Brokers, do your research: what to know before opening a MIC

by MPA19 Apr 2016
Lending experience
In my opinion, it takes at least 10 years of consistent lending experience before you should consider raising investor funds. Until you have been through some fluctuations with the economy and/ or real estate market, you do not know how your mortgage portfolio will truly perform over time. This experience is needed to mitigate the risk of the mortgage portfolio and will assist in determining the right lending criteria. Also key is having a great team, making sure you have enough experienced individuals to manage all areas of the mortgage lending business. That includes third party appraisers, lawyers, etc.
Accountability to investors
You are accountable to your investors. It is extremely important that you provide clear information to your investors on the mortgage products you are offering and the associated risk(s). This includes geographical lending areas, type and rank of mortgages, loan-to-value ratios, underwriting criteria, range in interest rates and fees charged to your borrowers. Be clear with the expectation of returns to your investors. Make sure you have the appropriate investors who are suitable in terms of risk tolerance and in relation to your business model.
Know the mortgage market and your business model
Today there is much more competition in the private lending industry. Competition is good; it provides more options and better mortgage products to the public. Be fully aware of the pricing you can charge your borrowers for the mortgage products you want to offer. Raising investor money can be difficult. It is essential that the funds are raised at an appropriate cost or the expected dividends to be paid to the investors must be in line to provide the MIC enough of a spread to cover all the operating costs. One of the worst things a MIC can do is alter their lending criteria to generate higher returns when under pressure to perform. Be very disciplined, do not let greed or pressure influence your lending decisions. If the MIC is not operating at a satisfactory level or sitting on more cash than it can lend out prudently, it should return the funds to the investors.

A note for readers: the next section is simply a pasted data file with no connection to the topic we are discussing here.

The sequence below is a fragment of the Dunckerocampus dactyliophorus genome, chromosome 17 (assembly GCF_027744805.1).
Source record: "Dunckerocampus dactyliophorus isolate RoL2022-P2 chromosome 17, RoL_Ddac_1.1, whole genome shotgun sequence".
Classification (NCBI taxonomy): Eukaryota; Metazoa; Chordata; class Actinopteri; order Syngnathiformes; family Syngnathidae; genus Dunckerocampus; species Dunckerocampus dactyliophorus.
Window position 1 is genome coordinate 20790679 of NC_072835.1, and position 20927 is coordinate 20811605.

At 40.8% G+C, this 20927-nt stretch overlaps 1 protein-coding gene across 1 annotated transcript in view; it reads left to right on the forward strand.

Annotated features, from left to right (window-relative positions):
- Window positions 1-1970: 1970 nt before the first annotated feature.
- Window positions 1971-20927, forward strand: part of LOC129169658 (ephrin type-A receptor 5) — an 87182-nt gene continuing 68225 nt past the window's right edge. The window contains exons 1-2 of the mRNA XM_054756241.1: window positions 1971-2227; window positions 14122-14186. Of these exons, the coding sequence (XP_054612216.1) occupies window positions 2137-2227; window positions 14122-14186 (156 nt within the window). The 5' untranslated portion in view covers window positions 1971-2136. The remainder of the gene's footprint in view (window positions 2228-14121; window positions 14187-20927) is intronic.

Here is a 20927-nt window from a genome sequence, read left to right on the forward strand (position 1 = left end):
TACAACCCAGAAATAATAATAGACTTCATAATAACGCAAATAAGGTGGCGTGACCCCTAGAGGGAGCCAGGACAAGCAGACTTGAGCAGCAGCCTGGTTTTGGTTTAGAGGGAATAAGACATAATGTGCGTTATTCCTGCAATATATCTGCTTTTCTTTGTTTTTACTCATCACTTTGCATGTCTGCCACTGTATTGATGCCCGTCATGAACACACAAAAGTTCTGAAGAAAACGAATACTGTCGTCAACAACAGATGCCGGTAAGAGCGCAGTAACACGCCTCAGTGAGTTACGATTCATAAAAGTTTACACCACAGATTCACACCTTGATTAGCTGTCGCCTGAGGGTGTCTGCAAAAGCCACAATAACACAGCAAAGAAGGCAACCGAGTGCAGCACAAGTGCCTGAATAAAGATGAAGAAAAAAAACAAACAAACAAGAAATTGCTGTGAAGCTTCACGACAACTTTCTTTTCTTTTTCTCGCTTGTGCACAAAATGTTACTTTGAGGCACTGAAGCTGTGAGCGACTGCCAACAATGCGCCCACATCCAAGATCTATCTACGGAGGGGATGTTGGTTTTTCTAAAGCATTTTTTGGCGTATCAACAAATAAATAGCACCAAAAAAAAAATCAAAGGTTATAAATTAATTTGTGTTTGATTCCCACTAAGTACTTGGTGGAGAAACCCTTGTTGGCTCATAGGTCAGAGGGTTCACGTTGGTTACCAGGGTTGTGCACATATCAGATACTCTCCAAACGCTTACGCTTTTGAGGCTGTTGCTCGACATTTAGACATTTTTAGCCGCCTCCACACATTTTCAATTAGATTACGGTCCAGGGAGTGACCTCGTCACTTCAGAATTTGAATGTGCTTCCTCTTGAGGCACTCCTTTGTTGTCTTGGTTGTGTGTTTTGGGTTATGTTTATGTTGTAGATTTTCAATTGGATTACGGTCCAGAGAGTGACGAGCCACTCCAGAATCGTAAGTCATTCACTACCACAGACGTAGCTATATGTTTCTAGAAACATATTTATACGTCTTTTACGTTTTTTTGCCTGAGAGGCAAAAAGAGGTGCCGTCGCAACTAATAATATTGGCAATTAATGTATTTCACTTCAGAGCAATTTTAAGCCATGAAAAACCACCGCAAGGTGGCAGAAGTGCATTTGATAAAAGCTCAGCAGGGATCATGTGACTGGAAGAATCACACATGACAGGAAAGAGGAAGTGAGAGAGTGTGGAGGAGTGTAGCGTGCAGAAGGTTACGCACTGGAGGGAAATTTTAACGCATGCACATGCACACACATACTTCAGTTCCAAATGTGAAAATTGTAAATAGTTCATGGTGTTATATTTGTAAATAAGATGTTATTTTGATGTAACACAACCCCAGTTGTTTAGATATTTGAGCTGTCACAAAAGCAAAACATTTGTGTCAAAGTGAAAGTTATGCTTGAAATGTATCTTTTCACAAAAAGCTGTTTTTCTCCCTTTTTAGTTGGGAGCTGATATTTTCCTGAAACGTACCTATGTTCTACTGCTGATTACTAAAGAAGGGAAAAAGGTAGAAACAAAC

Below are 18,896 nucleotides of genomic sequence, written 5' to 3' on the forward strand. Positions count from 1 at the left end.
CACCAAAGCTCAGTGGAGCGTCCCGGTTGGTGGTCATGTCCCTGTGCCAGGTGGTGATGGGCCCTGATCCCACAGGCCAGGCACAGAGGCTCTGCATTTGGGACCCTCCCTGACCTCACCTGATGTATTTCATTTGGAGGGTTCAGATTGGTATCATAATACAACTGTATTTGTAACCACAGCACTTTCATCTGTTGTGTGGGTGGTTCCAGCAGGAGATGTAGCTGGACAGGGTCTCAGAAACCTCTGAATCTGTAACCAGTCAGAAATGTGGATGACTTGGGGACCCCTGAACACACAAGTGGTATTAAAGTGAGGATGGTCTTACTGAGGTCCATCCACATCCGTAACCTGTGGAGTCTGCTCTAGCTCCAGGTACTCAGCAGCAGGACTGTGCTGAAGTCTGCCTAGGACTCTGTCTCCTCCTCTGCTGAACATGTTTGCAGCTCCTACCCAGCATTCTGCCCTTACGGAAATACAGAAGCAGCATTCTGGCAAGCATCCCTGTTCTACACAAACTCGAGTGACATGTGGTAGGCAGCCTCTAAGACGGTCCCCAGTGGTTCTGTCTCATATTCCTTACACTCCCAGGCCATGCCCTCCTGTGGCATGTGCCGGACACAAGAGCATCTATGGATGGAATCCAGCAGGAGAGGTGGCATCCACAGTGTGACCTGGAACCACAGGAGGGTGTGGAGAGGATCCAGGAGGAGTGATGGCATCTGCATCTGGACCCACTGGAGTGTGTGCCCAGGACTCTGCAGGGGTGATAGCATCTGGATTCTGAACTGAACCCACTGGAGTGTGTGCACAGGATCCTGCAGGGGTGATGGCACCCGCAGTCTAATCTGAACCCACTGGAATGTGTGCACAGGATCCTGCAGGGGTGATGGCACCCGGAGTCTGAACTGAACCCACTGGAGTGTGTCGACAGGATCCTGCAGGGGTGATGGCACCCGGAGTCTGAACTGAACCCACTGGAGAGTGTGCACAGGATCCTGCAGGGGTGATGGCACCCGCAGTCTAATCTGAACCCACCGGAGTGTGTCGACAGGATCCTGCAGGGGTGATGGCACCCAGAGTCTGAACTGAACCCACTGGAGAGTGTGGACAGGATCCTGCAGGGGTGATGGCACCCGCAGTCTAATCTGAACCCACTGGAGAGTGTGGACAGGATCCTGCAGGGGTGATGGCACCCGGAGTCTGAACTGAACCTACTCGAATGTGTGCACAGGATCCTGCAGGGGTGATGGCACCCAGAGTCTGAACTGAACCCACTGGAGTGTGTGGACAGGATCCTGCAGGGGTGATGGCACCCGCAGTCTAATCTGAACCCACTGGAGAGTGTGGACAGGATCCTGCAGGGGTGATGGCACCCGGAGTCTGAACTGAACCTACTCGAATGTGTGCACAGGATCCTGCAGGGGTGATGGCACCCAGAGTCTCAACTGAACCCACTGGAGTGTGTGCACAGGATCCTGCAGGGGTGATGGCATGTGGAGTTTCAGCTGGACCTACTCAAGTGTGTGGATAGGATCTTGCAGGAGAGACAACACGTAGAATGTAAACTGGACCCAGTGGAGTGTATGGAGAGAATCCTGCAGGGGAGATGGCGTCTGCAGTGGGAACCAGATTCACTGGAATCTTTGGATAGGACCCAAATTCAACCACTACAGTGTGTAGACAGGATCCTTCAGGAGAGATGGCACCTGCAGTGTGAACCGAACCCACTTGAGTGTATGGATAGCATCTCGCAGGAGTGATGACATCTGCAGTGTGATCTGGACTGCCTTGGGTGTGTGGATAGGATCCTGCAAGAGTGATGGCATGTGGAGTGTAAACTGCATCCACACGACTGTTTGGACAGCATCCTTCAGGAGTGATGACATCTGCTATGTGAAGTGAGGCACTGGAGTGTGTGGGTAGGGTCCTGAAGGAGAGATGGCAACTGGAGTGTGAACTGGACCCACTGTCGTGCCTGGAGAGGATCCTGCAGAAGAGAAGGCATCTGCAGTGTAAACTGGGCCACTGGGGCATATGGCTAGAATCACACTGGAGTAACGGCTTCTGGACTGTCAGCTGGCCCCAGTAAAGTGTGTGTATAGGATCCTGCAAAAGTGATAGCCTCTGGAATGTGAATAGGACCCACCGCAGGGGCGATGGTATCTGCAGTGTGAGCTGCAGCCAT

Skin in the game
It is imperative that the principal(s) of the MIC have a sufficient amount of their own capital invested. This will provide stability and will give confidence to investors when raising funds.
Understand all the compliance and regulatory requirements. You are accountable to the governing bodies and investors. If you fail to operate within the guidelines, there are severe consequences.
Private lending companies and MICs fill a gap in the Canadian market and competition is good.
However, my fear is that there may be some MICs opening that do not have the level of experience needed to run a long-term successful mortgage lending business. If investors lose money, it will negatively impact the reputation of the mortgage broker and private lending industry. We have had a 23-year upward cycle in the real estate market, with a couple of short-term bumps in the road.

Everyone is a hero in this market; however, when we have a market downturn, it will be a very scary place for some mortgage lenders.

This is a slightly amended version of an article written by Rajan Kaushal, president of Tribecca Finance. It has been shortened to make it suitable for web publishing.


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